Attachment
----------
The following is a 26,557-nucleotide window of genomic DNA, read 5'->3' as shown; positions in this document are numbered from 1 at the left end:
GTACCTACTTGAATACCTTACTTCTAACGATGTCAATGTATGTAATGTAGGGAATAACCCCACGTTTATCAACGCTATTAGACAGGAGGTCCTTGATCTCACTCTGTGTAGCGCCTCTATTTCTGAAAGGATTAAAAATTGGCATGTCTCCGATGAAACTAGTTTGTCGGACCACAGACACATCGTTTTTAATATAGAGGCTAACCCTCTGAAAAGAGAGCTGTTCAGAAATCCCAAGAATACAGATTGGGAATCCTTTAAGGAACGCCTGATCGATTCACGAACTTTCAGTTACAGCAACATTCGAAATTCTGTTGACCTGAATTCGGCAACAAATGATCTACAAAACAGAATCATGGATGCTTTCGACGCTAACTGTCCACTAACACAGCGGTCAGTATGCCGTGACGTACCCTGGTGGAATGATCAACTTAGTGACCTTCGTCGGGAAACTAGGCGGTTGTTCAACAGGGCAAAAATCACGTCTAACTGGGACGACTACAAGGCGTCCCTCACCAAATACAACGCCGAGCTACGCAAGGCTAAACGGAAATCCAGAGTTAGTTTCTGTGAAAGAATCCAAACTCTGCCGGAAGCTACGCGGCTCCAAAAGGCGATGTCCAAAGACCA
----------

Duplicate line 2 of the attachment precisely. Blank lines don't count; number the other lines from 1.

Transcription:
GTACCTACTTGAATACCTTACTTCTAACGATGTCAATGTATGTAATGTAGGGAATAACCCCACGTTTATCAACGCTATTAGACAGGAGGTCCTTGATCTCACTCTGTGTAGCGCCTCTATTTCTGAAAGGATTAAAAATTGGCATGTCTCCGATGAAACTAGTTTGTCGGACCACAGACACATCGTTTTTAATATAGAGGCTAACCCTCTGAAAAGAGAGCTGTTCAGAAATCCCAAGAATACAGATTGGGAATCCTTTAAGGAACGCCTGATCGATTCACGAACTTTCAGTTACAGCAACATTCGAAATTCTGTTGACCTGAATTCGGCAACAAATGATCTACAAAACAGAATCATGGATGCTTTCGACGCTAACTGTCCACTAACACAGCGGTCAGTATGCCGTGACGTACCCTGGTGGAATGATCAACTTAGTGACCTTCGTCGGGAAACTAGGCGGTTGTTCAACAGGGCAAAAATCACGTCTAACTGGGACGACTACAAGGCGTCCCTCACCAAATACAACGCCGAGCTACGCAAGGCTAAACGGAAATCCAGAGTTAGTTTCTGTGAAAGAATCCAAACTCTGCCGGAAGCTACGCGGCTCCAAAAGGCGATGTCCAAAGACCA